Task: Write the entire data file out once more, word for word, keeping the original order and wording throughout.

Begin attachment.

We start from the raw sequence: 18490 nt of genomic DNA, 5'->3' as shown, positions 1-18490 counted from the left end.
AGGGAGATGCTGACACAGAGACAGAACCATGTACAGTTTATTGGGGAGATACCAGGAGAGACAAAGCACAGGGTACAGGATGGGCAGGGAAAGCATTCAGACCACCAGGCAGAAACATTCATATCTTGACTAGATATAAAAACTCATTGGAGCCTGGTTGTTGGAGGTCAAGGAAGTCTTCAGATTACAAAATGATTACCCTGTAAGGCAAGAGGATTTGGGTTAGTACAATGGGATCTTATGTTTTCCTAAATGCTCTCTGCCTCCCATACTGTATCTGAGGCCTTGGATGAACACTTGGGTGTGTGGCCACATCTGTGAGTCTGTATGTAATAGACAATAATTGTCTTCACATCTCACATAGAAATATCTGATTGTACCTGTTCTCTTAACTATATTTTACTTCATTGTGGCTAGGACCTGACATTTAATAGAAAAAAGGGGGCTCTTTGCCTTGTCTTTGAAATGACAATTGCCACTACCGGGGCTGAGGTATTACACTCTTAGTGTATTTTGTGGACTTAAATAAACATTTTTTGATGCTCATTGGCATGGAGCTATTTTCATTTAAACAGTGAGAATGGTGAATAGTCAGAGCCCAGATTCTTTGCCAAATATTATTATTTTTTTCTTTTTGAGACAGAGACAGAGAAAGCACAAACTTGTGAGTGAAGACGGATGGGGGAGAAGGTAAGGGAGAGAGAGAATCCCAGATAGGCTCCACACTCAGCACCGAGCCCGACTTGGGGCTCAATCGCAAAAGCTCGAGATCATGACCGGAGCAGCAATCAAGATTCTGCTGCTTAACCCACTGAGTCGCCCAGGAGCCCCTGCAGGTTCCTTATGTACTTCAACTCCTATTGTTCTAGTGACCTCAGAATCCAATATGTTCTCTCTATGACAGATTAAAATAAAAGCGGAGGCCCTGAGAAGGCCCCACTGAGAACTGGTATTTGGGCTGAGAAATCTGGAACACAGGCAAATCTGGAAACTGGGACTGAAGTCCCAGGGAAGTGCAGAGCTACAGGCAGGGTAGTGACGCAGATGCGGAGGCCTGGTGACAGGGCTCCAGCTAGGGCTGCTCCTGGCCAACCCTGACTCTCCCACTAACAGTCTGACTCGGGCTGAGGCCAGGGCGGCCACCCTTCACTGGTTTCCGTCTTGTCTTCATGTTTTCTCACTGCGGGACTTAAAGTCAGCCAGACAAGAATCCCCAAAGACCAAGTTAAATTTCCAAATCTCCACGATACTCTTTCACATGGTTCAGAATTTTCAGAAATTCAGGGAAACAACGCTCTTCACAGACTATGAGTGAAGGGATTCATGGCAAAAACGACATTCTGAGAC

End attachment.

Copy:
We start from the raw sequence: 18490 nt of genomic DNA, 5'->3' as shown, positions 1-18490 counted from the left end.
AGGGAGATGCTGACACAGAGACAGAACCATGTACAGTTTATTGGGGAGATACCAGGAGAGACAAAGCACAGGGTACAGGATGGGCAGGGAAAGCATTCAGACCACCAGGCAGAAACATTCATATCTTGACTAGATATAAAAACTCATTGGAGCCTGGTTGTTGGAGGTCAAGGAAGTCTTCAGATTACAAAATGATTACCCTGTAAGGCAAGAGGATTTGGGTTAGTACAATGGGATCTTATGTTTTCCTAAATGCTCTCTGCCTCCCATACTGTATCTGAGGCCTTGGATGAACACTTGGGTGTGTGGCCACATCTGTGAGTCTGTATGTAATAGACAATAATTGTCTTCACATCTCACATAGAAATATCTGATTGTACCTGTTCTCTTAACTATATTTTACTTCATTGTGGCTAGGACCTGACATTTAATAGAAAAAAGGGGGCTCTTTGCCTTGTCTTTGAAATGACAATTGCCACTACCGGGGCTGAGGTATTACACTCTTAGTGTATTTTGTGGACTTAAATAAACATTTTTTGATGCTCATTGGCATGGAGCTATTTTCATTTAAACAGTGAGAATGGTGAATAGTCAGAGCCCAGATTCTTTGCCAAATATTATTATTTTTTTCTTTTTGAGACAGAGACAGAGAAAGCACAAACTTGTGAGTGAAGACGGATGGGGGAGAAGGTAAGGGAGAGAGAGAATCCCAGATAGGCTCCACACTCAGCACCGAGCCCGACTTGGGGCTCAATCGCAAAAGCTCGAGATCATGACCGGAGCAGCAATCAAGATTCTGCTGCTTAACCCACTGAGTCGCCCAGGAGCCCCTGCAGGTTCCTTATGTACTTCAACTCCTATTGTTCTAGTGACCTCAGAATCCAATATGTTCTCTCTATGACAGATTAAAATAAAAGCGGAGGCCCTGAGAAGGCCCCACTGAGAACTGGTATTTGGGCTGAGAAATCTGGAACACAGGCAAATCTGGAAACTGGGACTGAAGTCCCAGGGAAGTGCAGAGCTACAGGCAGGGTAGTGACGCAGATGCGGAGGCCTGGTGACAGGGCTCCAGCTAGGGCTGCTCCTGGCCAACCCTGACTCTCCCACTAACAGTCTGACTCGGGCTGAGGCCAGGGCGGCCACCCTTCACTGGTTTCCGTCTTGTCTTCATGTTTTCTCACTGCGGGACTTAAAGTCAGCCAGACAAGAATCCCCAAAGACCAAGTTAAATTTCCAAATCTCCACGATACTCTTTCACATGGTTCAGAATTTTCAGAAATTCAGGGAAACAACGCTCTTCACAGACTATGAGTGAAGGGATTCATGGCAAAAACGACATTCTGAGAC